What Happens When A Christian Rocker Comes Out

In 2003, Christian folk singer Jennifer Knapp suddenly announced that she would be going on hiatus, putting on hold a decade-long career that included multiple Grammy nominations and a devout, if niche, fan base. In 2010, Knapp made two announcements: that she is a lesbian in a long-term, same-sex relationship; and that she was starting on a new record. Her announcements were met with derision from many within the community that once embraced her.
Jennifer's new record is here. Now 40 years old, she no longer aligns herself with the Christian-music industry; she simply describes her music as “folk rock.” Yet she is still a loud-and-proud Christian, and she uses her position as a public figure to challenge ignorance and bigotry within the church. In 2011, she started Inside Out Faith, an advocacy group to support LGBT-identified people within religious communities. Through public speaking events that incorporate music and storytelling, Inside Out Faith is Knapp’s attempt to create inclusive environments for people struggling with questions about their faith and sexuality. I spoke with the singer/songwriter about her experiences, her activism, and her work.
Were you raised religiously?
"Definitely culturally — there was Christmas and Easter in my household. It's a mistake to say I was raised irreligiously, which is something that gets printed quite a bit. It wasn't like I had to go to church five days a week, but it was something we thought about as a family. Then, in college, I was surrounded by a lot of Evangelical Christians, who were definitely of the idea that your Christian lifestyle was something that you did every day, 24 hours a day. It wasn't until I was 18 or 19 [that I was] around a lot of friends and peers who took all the stodginess out of what I thought church was, and really opened it up to something more exciting and interesting."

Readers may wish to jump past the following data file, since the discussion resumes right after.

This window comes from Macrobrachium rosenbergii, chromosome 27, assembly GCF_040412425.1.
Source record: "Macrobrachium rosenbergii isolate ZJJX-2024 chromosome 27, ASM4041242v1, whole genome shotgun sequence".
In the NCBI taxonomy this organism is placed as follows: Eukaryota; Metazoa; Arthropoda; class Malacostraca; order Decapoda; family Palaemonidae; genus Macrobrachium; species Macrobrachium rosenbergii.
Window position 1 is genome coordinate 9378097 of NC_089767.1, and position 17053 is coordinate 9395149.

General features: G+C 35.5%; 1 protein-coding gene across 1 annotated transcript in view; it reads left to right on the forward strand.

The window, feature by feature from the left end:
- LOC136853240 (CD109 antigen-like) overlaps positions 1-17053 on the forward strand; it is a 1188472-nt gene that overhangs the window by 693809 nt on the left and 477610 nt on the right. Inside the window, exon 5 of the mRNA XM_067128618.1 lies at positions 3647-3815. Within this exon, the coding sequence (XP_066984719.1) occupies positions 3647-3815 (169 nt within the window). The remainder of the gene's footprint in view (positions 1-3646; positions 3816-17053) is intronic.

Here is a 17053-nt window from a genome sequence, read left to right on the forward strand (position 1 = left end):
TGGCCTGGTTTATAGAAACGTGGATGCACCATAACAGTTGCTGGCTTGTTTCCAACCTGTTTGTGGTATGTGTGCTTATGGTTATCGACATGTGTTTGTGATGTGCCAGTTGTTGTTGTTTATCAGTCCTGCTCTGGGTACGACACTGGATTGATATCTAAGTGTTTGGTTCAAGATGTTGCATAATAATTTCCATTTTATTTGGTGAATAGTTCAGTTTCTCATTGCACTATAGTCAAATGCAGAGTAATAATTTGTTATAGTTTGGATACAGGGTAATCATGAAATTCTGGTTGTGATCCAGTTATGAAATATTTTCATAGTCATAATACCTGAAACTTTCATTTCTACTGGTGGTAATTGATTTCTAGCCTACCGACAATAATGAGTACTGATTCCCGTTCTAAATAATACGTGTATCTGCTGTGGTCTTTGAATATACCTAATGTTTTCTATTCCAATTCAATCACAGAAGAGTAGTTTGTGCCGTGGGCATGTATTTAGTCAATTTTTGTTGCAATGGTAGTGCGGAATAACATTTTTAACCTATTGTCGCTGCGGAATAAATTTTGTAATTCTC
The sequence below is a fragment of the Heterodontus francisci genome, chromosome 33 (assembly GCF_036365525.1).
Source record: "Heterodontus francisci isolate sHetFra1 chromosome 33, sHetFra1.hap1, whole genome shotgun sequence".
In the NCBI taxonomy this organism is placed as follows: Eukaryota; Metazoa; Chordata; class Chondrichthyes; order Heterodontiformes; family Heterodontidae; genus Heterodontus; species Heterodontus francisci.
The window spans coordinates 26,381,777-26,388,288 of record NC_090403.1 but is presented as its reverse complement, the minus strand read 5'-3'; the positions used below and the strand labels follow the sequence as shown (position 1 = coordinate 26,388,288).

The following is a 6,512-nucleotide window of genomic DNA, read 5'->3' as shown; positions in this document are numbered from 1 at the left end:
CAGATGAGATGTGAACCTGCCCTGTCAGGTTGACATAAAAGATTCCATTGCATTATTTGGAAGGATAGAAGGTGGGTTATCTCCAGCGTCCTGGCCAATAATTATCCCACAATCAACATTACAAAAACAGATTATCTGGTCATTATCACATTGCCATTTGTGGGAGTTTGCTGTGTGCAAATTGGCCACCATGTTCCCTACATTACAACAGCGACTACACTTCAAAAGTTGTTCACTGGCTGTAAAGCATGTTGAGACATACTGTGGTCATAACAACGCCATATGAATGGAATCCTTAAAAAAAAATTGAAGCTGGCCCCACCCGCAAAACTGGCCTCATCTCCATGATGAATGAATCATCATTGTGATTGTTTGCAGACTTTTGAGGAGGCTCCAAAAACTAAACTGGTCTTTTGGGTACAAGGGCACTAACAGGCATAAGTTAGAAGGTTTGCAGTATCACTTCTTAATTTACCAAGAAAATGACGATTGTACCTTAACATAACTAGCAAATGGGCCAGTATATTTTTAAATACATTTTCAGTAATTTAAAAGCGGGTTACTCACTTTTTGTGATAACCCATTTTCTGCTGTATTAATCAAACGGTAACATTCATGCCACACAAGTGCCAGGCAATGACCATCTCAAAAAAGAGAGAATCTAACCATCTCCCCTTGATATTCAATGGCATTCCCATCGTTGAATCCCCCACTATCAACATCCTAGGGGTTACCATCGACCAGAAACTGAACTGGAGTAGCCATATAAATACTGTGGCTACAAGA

How did those college friends talk about homosexuality?
"If it was discussed, it was with a great deal of whispering. And, a lot of the whispering was about somebody who was rumored to be gay; it was something that was talked about behind their backs. It always struck me as interesting and bizarre and hurtful.